Pattern, contrast, and atmosphere – artist interview with June Broadhurst

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Being an artist

Please give us a few words of introduction about yourself…

I am 84. Born and brought up in tiny village on the edge of the North Yorkshire moors. My father was the village blacksmith, and I had three sisters. I went to a village school, with 14 pupils from 5 to 14, and one teacher!

http://www.junebroadhurst.co.uk/charcoal-drawings/427768_beauty-in-the-churchyard.html

When did you decide to pursue art as a career?

I got a scholarship to Scarborough school of art at 14, and lodged during the week in Scarborough. We did two years doing maths, English etc. in the mornings and afternoons, and five evening classes of design, sculpture, crafts and pottery. Then, if judged ok, we spent the next two years studying for the intermediary exam, which included life drawing, still life, anatomy, perspective architecture sculpture and one craft, mine being textiles design. This was followed by specialising in Textiles for two years. The presumption was that one went on to teach art, but that had no appeal to me. There was one big department store in Scarborough, and that had just opened an interior design department within the shop. I got the job of advising customers on colours for wallpaper etc. and doing quick sketches to show how rooms could be transformed by use of colour. But there was little call for any of this as it was still in the days when beige was the only colour for walls, and anyway I wasn’t trained to do the type of commercial type sketch that was wanted. So I went to work in Heals in London, which in early 50’s was  a forerunner of “contemporary” design in fabrics, furniture etc. I felt at home there, and quite quickly became their exhibitions designer.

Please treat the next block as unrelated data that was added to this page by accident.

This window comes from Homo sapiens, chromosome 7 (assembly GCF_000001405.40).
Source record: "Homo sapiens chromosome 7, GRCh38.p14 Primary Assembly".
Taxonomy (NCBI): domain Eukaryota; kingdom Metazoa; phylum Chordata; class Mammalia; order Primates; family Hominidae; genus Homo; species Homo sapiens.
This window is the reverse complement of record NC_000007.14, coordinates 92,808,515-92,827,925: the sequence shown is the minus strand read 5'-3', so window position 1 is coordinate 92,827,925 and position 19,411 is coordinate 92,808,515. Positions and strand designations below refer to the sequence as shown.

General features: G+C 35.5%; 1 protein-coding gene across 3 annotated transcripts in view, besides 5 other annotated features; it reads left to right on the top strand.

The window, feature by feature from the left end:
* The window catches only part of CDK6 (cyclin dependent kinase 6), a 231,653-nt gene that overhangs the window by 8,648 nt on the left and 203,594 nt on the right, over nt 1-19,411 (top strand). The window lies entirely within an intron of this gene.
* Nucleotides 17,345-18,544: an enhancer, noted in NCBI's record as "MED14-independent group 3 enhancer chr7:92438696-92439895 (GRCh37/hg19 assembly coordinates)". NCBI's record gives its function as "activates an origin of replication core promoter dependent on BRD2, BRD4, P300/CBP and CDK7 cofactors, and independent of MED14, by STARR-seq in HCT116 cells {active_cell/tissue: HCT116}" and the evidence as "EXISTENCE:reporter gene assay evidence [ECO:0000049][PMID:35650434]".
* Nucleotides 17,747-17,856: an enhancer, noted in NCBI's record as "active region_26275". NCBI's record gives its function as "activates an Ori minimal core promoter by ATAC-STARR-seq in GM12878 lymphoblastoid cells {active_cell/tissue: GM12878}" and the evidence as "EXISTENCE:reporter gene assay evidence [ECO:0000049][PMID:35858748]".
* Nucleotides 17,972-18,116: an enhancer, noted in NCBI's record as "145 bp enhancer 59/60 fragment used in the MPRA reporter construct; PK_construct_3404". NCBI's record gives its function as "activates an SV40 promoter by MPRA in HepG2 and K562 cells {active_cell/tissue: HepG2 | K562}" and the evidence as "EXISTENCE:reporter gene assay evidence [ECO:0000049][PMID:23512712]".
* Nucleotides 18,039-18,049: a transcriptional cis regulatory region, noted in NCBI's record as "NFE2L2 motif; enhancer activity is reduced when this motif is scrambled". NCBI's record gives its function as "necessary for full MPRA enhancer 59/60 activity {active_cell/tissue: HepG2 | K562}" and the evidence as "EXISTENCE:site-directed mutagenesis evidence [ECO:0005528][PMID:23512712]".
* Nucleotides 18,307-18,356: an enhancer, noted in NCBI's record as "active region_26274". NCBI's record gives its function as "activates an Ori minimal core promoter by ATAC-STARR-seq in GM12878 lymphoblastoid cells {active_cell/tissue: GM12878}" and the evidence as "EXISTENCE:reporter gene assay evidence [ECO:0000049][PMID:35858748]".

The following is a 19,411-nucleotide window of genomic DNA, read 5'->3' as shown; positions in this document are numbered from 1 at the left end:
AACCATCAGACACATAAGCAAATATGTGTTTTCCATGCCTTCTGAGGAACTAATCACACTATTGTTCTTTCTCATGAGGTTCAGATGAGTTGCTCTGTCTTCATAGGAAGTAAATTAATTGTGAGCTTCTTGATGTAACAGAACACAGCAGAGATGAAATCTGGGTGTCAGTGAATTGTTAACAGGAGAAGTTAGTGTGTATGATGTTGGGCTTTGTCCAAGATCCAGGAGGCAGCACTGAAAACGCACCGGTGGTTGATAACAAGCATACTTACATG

After living in Cornwall in early 1960’s  I left my husband and with my small daughter came to live in Brighton. I continued with freelance work but having to be away from home quite frequently doing show houses  was too difficult. So I trained as a social worker, and later trained as a Jungian Psychotherapist, which I did until I retired at 72.  A couple of years before that I had attended a few classes to see if I still enjoyed drawing, and I began to feel quite excited about being free to wander on the Downs and cliffs and beaches and spend as long as I wanted to, trying to capture their magic. Indeed, retirement has been wonderful for me, but I don’t  feel the same about old age – illnesss loss of memory, hearing aids  etc etc.

What has been the high point of your creative career so far?

I guess it was doing this quite prestigious job in Heals, but I married and went to live in Eastbourne, and couldn’t cope with working often late into the evenings (there were very few trains then). So I opened my own shop there, selling well-designed modern furniture, Swedish glass and Finnish cutlery etc. I also did alot of interior design work for the big hotels there supplying the goods as well. I also started doing freelance work for Ideal Home magazine, doing show-houses all over the country. This was the second highlight I suppose. My husband’s work took him to Cornwall, so after very few years we had to sell the shop.

Probably the third was running an art group for pensioners at Patching Lodge in Kemp Town, as a volunteer, which I did for a year and only gave it up when I became ill last year. I so enjoyed it, and the people who joined, one in a wheel-chair, two over ninety, did too. Many hadn’t tried to draw or paint since leaving school, and were amazed at themselves and what they could achieve. Thinking about this as I write, it was making use of the combination of my art knowledge and my psychotherapy skills.
The three highlights of my creative career were times when I loved what I was doing, because I felt confident I could do the work, got a lot of acclaim, and hadn’t achieved this as a child or teenager.

General Questions

What’s your favourite quote?

Currently — “What the caterpillar calls the end of the world, the “master ” calls the butterfly”

Do you have a favourite artist? What do you like about their work?